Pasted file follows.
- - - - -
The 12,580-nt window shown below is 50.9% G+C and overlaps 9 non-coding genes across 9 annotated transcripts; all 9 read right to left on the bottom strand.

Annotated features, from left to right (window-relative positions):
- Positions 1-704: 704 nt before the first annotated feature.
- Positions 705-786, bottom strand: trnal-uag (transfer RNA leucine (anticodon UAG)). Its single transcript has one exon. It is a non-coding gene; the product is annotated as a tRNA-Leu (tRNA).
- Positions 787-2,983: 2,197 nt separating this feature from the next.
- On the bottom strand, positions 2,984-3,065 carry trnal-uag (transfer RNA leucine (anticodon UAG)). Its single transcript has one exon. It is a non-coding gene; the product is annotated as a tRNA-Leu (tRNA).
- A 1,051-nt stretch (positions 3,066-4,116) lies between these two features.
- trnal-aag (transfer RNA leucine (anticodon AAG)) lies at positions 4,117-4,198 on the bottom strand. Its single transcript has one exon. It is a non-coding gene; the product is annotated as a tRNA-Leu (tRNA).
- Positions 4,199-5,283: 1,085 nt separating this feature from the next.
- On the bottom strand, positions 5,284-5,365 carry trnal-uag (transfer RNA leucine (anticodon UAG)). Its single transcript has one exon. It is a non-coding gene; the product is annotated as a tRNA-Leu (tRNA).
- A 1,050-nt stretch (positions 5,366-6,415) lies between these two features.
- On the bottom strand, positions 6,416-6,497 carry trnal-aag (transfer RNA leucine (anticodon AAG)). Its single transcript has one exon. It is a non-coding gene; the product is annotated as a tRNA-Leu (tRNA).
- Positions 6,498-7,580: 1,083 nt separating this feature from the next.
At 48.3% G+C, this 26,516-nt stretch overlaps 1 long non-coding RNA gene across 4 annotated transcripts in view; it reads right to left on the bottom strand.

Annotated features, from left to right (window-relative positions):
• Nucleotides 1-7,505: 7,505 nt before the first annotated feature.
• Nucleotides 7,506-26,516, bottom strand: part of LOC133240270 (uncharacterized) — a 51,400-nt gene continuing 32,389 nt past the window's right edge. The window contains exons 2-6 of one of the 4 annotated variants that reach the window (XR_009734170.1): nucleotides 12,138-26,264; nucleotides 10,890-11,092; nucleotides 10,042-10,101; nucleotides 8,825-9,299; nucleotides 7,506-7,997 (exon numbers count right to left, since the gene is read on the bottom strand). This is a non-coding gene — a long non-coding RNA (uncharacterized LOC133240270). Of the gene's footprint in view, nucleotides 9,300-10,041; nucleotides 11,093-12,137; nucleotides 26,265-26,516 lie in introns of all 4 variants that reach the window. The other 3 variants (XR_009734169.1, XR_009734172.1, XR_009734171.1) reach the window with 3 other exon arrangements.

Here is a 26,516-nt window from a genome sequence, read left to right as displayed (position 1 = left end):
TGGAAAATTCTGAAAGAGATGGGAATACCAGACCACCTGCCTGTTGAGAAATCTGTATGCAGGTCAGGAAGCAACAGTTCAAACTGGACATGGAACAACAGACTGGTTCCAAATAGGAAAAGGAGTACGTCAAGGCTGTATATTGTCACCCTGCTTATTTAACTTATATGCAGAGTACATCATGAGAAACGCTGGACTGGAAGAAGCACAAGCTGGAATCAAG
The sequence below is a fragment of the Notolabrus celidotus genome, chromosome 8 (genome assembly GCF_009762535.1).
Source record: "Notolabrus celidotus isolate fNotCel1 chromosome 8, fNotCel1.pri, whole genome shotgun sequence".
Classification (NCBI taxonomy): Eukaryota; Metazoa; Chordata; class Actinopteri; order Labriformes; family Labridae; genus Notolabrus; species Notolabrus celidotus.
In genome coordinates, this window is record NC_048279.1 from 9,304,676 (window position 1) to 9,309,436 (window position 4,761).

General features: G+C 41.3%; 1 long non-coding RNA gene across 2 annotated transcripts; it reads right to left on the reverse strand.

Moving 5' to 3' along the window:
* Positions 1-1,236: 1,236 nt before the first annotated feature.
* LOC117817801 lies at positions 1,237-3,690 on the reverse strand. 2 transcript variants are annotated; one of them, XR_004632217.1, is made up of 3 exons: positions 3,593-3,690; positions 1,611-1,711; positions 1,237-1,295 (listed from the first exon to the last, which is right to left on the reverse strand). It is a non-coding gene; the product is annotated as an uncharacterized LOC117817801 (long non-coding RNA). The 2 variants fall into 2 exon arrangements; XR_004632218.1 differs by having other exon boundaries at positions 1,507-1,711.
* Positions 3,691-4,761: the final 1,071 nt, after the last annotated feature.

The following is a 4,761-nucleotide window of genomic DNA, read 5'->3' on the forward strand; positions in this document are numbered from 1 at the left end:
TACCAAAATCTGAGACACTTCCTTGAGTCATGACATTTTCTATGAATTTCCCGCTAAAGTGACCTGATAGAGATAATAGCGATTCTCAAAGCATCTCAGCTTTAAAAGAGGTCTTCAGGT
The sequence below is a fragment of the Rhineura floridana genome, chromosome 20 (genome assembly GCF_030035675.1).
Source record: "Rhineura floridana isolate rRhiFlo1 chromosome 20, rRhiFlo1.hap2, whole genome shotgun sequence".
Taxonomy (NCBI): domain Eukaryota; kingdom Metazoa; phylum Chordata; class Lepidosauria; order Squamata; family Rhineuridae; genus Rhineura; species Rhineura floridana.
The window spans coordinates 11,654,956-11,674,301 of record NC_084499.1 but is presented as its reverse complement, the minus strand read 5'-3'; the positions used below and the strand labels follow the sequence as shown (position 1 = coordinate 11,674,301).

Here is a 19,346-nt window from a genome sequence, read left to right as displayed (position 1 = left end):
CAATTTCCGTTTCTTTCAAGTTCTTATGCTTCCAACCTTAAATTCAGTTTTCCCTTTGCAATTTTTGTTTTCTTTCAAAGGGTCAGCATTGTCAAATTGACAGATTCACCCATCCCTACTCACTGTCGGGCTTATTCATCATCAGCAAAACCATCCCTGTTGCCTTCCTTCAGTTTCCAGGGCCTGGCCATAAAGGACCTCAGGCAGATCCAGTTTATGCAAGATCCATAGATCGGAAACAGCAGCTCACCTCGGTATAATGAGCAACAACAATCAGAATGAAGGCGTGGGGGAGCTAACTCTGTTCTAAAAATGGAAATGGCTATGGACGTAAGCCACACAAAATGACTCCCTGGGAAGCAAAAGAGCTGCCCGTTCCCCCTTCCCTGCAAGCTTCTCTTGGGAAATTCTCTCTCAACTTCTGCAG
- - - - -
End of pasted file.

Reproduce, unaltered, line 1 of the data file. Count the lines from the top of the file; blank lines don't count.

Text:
The 12,580-nt window shown below is 50.9% G+C and overlaps 9 non-coding genes across 9 annotated transcripts; all 9 read right to left on the bottom strand.